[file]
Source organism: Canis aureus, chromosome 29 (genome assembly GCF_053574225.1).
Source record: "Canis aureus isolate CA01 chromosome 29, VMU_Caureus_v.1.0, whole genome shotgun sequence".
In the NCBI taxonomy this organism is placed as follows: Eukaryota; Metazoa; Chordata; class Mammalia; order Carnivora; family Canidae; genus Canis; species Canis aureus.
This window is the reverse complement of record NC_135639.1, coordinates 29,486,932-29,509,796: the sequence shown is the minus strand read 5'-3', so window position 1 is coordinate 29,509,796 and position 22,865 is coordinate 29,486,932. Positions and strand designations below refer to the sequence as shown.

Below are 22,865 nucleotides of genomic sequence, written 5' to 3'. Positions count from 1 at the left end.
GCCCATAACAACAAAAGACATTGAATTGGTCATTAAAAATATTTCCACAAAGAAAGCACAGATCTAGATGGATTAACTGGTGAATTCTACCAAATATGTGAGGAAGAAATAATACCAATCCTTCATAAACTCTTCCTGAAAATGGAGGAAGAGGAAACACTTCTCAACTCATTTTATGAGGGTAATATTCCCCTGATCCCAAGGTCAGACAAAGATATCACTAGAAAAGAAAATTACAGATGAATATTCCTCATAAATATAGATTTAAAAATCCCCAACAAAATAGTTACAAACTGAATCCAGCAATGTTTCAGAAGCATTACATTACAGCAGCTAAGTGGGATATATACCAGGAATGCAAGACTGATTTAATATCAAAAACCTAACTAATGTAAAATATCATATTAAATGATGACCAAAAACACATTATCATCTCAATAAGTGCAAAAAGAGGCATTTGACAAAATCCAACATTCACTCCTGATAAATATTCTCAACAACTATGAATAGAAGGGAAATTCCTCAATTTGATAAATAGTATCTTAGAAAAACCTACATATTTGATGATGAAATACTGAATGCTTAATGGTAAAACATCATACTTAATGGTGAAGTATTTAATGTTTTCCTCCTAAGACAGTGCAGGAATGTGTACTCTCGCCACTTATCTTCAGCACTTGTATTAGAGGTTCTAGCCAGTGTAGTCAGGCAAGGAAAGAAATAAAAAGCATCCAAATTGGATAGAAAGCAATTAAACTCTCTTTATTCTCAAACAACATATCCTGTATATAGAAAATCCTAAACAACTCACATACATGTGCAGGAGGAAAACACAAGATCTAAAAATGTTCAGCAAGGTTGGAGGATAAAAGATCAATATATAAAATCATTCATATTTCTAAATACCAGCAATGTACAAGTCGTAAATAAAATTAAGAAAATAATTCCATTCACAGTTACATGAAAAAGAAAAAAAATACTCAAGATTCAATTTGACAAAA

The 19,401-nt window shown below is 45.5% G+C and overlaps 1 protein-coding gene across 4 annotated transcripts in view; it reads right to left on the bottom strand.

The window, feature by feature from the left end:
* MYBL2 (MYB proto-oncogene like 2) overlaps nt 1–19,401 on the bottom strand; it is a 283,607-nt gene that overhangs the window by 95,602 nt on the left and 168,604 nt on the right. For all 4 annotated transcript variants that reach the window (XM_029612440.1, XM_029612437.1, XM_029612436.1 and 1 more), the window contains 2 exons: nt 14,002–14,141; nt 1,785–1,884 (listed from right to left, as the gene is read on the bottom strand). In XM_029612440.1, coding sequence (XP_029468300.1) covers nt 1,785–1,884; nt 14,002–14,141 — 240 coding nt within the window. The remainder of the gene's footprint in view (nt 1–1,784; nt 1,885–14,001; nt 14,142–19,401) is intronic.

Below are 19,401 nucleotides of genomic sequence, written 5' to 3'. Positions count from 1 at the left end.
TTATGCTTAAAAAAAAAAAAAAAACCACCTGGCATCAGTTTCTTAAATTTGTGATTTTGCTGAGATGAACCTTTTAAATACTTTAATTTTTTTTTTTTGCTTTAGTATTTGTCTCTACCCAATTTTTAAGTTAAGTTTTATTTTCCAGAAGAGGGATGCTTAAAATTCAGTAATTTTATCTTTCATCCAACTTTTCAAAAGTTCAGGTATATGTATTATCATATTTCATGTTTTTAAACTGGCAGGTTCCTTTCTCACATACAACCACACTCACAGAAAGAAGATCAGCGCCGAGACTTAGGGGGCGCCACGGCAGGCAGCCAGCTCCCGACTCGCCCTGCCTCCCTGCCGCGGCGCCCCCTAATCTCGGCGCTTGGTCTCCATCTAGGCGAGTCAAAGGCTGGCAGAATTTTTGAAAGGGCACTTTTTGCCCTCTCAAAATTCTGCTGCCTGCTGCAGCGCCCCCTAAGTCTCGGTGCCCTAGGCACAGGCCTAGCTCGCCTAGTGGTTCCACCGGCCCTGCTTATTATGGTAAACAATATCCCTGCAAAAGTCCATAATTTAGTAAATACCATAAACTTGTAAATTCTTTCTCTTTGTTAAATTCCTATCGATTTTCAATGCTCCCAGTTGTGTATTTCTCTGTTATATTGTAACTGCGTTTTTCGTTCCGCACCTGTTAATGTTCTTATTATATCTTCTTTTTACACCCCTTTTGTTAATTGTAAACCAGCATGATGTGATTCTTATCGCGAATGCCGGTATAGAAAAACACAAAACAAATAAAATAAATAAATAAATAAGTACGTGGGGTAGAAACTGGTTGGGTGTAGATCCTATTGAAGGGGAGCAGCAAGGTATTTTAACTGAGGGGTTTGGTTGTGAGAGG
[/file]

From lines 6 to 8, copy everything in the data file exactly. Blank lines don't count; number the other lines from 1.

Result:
GCCCATAACAACAAAAGACATTGAATTGGTCATTAAAAATATTTCCACAAAGAAAGCACAGATCTAGATGGATTAACTGGTGAATTCTACCAAATATGTGAGGAAGAAATAATACCAATCCTTCATAAACTCTTCCTGAAAATGGAGGAAGAGGAAACACTTCTCAACTCATTTTATGAGGGTAATATTCCCCTGATCCCAAGGTCAGACAAAGATATCACTAGAAAAGAAAATTACAGATGAATATTCCTCATAAATATAGATTTAAAAATCCCCAACAAAATAGTTACAAACTGAATCCAGCAATGTTTCAGAAGCATTACATTACAGCAGCTAAGTGGGATATATACCAGGAATGCAAGACTGATTTAATATCAAAAACCTAACTAATGTAAAATATCATATTAAATGATGACCAAAAACACATTATCATCTCAATAAGTGCAAAAAGAGGCATTTGACAAAATCCAACATTCACTCCTGATAAATATTCTCAACAACTATGAATAGAAGGGAAATTCCTCAATTTGATAAATAGTATCTTAGAAAAACCTACATATTTGATGATGAAATACTGAATGCTTAATGGTAAAACATCATACTTAATGGTGAAGTATTTAATGTTTTCCTCCTAAGACAGTGCAGGAATGTGTACTCTCGCCACTTATCTTCAGCACTTGTATTAGAGGTTCTAGCCAGTGTAGTCAGGCAAGGAAAGAAATAAAAAGCATCCAAATTGGATAGAAAGCAATTAAACTCTCTTTATTCTCAAACAACATATCCTGTATATAGAAAATCCTAAACAACTCACATACATGTGCAGGAGGAAAACACAAGATCTAAAAATGTTCAGCAAGGTTGGAGGATAAAAGATCAATATATAAAATCATTCATATTTCTAAATACCAGCAATGTACAAGTCGTAAATAAAATTAAGAAAATAATTCCATTCACAGTTACATGAAAAAGAAAAAAAATACTCAAGATTCAATTTGACAAAA

The 19,401-nt window shown below is 45.5% G+C and overlaps 1 protein-coding gene across 4 annotated transcripts in view; it reads right to left on the bottom strand.

The window, feature by feature from the left end: